"Birdhouse" is a painstakingly detailed spot about a relatable life chez bird, decompressing after a long day flying from branch to branch or whatever it is birds do.
He watches TV, gets the paper (from a pigeon!) and rifles through the fridge, ultimately settling for a bottle of Robinsons' Be Natural -- "Squash made from naturally sourced ingredients").
We have no idea what that tagline's all about, but the drink itself looks suspiciously like Tang.
To promote Vodafone's wares in India, Ogilvy dreamt up a small community of incoherent, maniacally laughing, wingless birds called Zoozoos.
Mostly the Zoozoos do terrible things to each other and laugh. Each piece ends with some trite tie-in back to Vodafone.
The spots debuted during the Indian Premier League cricket tourney. (Appropriately, "Cricket Alerts" is embedded below. See more ads here.)
The magic of the Zoozoos lies in that they look animated but aren't. They're actually played by real people wearing white. You can find out what kind of Zoozoo you are at the Vodafone microsite. (Uh, diggin' how response 4 in question 1 automatically assumes you're a guy. But I guess if all Zoozoos have a package like this one, it goes without saying.)
We're a coupla months late on this one. But when a shirtless rambling Iggy Pop pushes insurance (--"ON MY INSURANCE!"), you can't let it lie without imposing it on others.
This is better than that one time Gene Simmons tried reigniting relevance through cola. Or almost anything Ozzy Osbourne's ever done for anybody.
Props to @tamega for sharing.
Kaiser Permanente continues its insufferable five-year-old "Thrive" campaign with two new ads, Kabuki and Mural.
The latter targets Spanish speakers without trying too hard (Latin music + "Viva bien." Way to go). Meanwhile, Kabuki features a Kaiser employee performing "Kabuki" with an electric guitar and selective gravity. He is later joined by a bunch of grinning people that tear off their clothes to reveal medical gear.
Campbell-Ewald (with help from Miami-based sister agency Accentmarketing) came up with this and the tagline du jour: "You and your Kaiser Permanente team. Together, you rock."
Fucking kill us. The campaign cost $50 million, and we apologize to the inhabitants of California, Oregon, Washington, Southern Colorado, Hawaii and Georgia, which will have to see it all over their daytime TV.
There's something ballsy about the UPS Store comparing itself to complex acrobatics or death by amphitheater. So, props for being flagrant.
But while the cardboard animation is fun to watch -- enchanting, even -- we could've done without the Universal Studios soundtrack, the extra-extra voiceover and the trite ending ("Hey, we do more than shipping!").
Apart from all that, pretty work by agency Doner and production firm Psyop.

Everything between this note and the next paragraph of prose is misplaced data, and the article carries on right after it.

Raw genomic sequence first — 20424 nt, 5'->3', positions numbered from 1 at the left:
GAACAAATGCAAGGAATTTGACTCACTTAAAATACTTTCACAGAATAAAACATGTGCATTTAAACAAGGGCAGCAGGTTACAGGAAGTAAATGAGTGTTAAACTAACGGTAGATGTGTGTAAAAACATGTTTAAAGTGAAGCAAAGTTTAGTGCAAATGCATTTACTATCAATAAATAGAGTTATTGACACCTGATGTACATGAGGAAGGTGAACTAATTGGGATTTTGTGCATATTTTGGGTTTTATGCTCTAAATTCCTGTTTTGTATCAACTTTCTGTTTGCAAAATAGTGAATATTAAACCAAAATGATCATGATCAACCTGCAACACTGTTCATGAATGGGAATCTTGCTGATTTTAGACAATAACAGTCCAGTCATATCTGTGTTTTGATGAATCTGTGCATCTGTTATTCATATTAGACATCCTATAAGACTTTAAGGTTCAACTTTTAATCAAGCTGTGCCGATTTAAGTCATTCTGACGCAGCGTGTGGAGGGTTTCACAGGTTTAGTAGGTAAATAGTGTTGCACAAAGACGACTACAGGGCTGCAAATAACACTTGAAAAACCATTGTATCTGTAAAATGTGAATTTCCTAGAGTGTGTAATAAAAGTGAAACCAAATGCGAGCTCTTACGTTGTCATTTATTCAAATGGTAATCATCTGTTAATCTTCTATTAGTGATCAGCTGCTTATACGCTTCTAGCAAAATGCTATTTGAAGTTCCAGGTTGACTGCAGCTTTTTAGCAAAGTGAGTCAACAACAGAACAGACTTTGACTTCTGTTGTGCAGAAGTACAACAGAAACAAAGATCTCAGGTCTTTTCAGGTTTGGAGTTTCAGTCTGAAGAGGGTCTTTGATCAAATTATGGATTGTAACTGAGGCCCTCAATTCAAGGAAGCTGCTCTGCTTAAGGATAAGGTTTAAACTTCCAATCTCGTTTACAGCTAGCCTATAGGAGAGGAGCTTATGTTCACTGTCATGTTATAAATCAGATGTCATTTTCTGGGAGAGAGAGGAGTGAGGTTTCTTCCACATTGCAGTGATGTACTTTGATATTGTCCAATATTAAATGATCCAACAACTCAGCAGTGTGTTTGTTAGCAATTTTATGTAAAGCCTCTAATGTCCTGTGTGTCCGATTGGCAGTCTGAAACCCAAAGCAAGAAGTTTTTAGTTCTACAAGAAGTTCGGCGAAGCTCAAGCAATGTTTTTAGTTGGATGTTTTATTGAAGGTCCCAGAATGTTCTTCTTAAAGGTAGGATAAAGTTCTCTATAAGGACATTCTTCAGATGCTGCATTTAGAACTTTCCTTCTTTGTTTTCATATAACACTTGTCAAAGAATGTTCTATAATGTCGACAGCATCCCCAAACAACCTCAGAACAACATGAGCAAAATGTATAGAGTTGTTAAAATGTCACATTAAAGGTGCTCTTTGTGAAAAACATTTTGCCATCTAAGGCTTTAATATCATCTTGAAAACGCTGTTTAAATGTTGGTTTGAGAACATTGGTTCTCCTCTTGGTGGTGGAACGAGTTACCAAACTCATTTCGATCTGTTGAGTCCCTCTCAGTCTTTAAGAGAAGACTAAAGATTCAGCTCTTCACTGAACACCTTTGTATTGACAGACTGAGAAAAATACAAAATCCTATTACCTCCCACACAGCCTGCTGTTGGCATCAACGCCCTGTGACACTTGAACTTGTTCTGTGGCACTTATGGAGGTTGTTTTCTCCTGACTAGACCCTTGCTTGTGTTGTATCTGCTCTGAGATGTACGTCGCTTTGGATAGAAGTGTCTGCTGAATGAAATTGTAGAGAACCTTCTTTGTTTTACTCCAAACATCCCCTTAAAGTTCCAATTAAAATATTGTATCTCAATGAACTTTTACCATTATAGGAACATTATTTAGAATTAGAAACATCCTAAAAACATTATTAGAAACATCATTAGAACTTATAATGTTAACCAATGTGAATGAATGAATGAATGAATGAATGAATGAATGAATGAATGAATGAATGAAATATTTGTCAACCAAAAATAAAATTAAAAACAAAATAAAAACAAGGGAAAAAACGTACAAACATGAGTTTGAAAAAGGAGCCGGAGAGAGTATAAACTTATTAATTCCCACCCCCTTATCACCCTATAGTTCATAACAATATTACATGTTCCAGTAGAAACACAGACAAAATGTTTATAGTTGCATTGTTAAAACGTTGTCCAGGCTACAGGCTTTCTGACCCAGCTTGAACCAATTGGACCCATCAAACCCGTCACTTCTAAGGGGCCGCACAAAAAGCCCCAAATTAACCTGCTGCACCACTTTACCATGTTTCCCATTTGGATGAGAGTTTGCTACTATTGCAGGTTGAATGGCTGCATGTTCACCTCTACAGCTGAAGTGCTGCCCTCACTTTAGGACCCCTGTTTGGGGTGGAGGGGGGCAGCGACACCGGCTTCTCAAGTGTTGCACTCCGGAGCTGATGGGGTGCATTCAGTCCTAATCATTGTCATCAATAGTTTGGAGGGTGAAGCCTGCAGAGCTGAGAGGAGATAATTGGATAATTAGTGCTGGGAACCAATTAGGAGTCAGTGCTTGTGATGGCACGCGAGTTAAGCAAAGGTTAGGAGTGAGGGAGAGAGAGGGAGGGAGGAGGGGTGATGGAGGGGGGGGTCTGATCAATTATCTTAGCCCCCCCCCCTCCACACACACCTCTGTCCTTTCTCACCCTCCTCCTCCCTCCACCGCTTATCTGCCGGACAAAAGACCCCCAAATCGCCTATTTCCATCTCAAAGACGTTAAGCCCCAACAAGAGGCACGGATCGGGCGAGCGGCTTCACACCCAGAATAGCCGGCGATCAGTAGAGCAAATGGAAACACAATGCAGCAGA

What do you do when you don't have a big budget or a lot of ideas? Homage! I don't mean a great spoof for spoof's safe, but actual commercials for products, like...
- The Cleveland Cavaliers add a twist to the Heinken shoe closet spot. Score! (The extended version, too long.)
- Next, Dear Jane Sample finds a damm good Obama impersonator for Lastman's Bad Boy Furniture in Toronto. (Extra points on the name alone.)
- Freecreditreport.com? Hold up a sec, Uncle Sam fires back with annualcreditreport.com.
In response to KFC's free Chicken Monday
, Southern California-based El Pollo Loco is going them one better by inviting people to try their
food free on Tuesday April 28th until 8:00 pm. FREE IS THE NEW...! See all the gory details here
*waits for Burger King to announce counter-gueril... er, chicken stunt*
Freaking. Love. This. Spot. It has such a great vibe in showing the idea of safe rides, doesn't even need the line at the end. [Post-jump.] Heineken almost has that Bud thing down now, where it can do both high-larry-tee
and real. They just need a touching Super Bowl spot with an animal. Oh, and if you needed to know, yeah, it's from W+K. Guess you want the song too. Okay: Biz Markie's "Just a Friend
What else to say, this Little Fluffy Clouds
spot for Mercedes-Benz is slick as hell.
Regular readers of my blog
know the special place I hold in my heart for the pharma side of advertising. Any category has good and bad work in it, but the limits placed on pharma by the government affect the look and feel like nothing else. All pharmaseutra brainstorms usually end up in an orgy of medaphors: "Can't say power, but we can say strength. No, can't say strength, but we can say long-lasting. NO? Damn. Okay, what about mild. Can we say mild? No, (Brand X) owns that. SHIT." And so on.
The fair balance info that needs to accompany ads is worse than anything you'll find in financial or automotive work, but more importantly, the government watches over how things are worded and what you can claim. This is so you are not duped in :30 seconds into making a life or death choice. Ironically, what FB doesn't protect consumers from is the real stuff that matters: Product recalls or misleading ads by brands like Yaz.
No, today it really sucks because this Viagra spot in Canada from Taxi and The Perlorian Brothers shows how good pharma work could be if we would just lose all the legal requirements.